Most people can only dream of a life without pain or anxiety, but for one 71-year-old woman in Scotland, that dream is her reality.
Jo Cameron only recently found out she has a rare genetic mutation that prevents her from experiencing pain, fear or anxiety. It may also cause her wounds to heal faster and cause her to be forgetful.
A paper about Cameron’s condition was published Thursday in the British Journal of Anaesthesia. Study authors believe her condition could help scientists develop new treatments for multiple conditions, according to a press release from University College of London.
All her life, Cameron had scrapes and burns and cuts, but hadn’t felt any pain, often only noticing burns until she smelled burning flesh, according to the release. She’s also never needed painkillers after surgery and she told the BBC she didn’t feel pain during childbirth -- even without an epidural.
"It was just strange, but I didn't have pain. It was quite enjoyable really," she told the outlet.
It wasn’t until she was 65 and having trouble with her hip -- which turned out to involve severe joint degeneration -- that she realized how surprising her lack of pain truly was.
It was after that surgery that doctors saw she needed a double hand operation, for which she didn’t need any painkillers either, The Guardian reported.
One of her doctors, Dr. Devjit Srivastava, a Consultant in Anaesthesia and Pain Medicine, referred her to pain geneticists at the University College London and the University of Oxford.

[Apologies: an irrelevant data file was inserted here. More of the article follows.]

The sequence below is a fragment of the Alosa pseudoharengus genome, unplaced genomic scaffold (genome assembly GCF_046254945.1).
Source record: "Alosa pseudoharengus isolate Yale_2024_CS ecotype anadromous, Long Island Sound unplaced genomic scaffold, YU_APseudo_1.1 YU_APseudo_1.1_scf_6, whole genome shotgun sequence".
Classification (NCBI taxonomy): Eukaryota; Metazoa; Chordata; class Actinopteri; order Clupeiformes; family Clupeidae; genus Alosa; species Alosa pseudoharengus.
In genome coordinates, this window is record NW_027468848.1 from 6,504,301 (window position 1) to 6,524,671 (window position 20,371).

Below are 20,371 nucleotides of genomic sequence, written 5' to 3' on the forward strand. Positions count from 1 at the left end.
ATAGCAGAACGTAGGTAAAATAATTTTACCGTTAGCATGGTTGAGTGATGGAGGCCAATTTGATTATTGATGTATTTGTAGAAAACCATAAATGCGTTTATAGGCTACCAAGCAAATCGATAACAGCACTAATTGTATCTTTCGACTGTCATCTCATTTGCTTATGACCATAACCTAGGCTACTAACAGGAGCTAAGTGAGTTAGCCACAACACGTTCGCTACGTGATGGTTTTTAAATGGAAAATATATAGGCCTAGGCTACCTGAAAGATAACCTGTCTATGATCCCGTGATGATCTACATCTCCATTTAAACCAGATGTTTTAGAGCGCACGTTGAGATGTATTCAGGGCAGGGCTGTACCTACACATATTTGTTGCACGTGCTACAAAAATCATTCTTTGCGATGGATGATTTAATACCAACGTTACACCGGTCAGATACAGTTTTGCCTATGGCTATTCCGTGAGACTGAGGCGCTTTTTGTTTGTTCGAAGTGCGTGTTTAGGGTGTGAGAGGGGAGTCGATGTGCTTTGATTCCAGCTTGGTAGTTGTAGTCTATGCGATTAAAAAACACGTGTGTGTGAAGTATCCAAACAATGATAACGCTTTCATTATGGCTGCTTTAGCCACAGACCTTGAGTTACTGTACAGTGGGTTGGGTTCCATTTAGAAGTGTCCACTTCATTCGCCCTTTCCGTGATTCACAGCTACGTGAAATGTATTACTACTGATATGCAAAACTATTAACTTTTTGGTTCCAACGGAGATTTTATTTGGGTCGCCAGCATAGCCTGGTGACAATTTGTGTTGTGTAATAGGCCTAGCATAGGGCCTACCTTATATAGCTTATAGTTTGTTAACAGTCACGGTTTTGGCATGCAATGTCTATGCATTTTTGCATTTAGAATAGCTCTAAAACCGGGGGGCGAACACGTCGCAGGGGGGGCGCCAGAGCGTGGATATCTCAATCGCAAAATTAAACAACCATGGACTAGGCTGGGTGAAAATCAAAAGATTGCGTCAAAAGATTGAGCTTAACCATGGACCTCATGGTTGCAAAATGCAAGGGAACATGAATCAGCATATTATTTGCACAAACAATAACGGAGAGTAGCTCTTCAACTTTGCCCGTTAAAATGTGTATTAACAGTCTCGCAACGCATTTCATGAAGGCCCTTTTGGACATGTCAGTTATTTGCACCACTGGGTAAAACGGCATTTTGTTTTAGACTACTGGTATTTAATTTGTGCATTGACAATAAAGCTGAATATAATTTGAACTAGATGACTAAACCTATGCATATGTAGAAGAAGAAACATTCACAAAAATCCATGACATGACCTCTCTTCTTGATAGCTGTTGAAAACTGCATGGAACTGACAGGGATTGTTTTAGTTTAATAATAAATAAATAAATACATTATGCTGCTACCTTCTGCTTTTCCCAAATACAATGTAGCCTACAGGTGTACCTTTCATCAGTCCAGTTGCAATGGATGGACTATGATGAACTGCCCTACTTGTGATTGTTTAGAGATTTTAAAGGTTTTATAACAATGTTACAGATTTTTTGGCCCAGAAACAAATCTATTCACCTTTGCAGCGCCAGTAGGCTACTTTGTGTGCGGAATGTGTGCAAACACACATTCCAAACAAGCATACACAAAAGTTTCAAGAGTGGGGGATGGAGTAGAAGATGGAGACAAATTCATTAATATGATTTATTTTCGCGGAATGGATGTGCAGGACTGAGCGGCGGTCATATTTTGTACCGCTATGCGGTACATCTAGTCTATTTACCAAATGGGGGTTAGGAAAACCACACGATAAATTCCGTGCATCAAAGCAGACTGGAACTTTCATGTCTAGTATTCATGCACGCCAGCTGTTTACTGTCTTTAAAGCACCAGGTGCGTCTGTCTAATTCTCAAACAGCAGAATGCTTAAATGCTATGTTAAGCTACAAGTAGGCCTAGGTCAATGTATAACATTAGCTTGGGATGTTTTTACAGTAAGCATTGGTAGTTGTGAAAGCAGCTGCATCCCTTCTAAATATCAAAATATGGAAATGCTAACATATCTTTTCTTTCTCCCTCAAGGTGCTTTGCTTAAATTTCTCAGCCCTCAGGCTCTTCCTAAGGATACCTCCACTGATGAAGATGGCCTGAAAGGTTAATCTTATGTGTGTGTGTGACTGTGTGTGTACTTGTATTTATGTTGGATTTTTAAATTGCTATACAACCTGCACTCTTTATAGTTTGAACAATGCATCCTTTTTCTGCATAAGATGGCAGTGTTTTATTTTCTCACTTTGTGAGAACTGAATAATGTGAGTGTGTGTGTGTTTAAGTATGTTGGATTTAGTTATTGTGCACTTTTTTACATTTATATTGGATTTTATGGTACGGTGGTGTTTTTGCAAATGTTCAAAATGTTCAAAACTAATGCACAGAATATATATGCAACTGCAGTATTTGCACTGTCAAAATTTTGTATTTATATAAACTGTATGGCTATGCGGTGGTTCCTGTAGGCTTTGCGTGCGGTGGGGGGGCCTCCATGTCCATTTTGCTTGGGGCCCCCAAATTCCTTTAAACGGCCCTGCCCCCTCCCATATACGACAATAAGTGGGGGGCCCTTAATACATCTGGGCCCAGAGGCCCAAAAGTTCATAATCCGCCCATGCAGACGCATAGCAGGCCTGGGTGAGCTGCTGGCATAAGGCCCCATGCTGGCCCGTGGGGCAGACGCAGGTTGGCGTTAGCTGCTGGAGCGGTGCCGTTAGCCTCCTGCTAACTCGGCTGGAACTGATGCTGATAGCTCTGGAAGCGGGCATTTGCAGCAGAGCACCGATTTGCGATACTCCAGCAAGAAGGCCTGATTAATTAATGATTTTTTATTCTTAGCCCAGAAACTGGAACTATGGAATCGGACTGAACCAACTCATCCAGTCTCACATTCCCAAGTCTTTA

Genetic analysis led researchers to find two mutations in genes that relate to pain sensation, mood and memory. One of those genes was previously believed to have no function.
Now scientists believe these mutations prevent Cameron from feeling pain and anxiety and cause her to heal faster, be more positive and be more forgetful.
In their analysis, researchers also found Cameron scored low on an anxiety scale. She told them she doesn’t panic in dangerous situations and has had lapses of memory throughout her life, sometimes forgetting words or items like her keys.
“We found this woman has a particular genotype that reduces activity of a gene already considered to be a possible target for pain and anxiety treatments,” Dr. James Cox, from UCL Medicine and one of the study’s lead researchers, said in the release.
“Now that we are uncovering how this newly-identified gene works, we hope to make further progress on new treatment targets,” Cox added.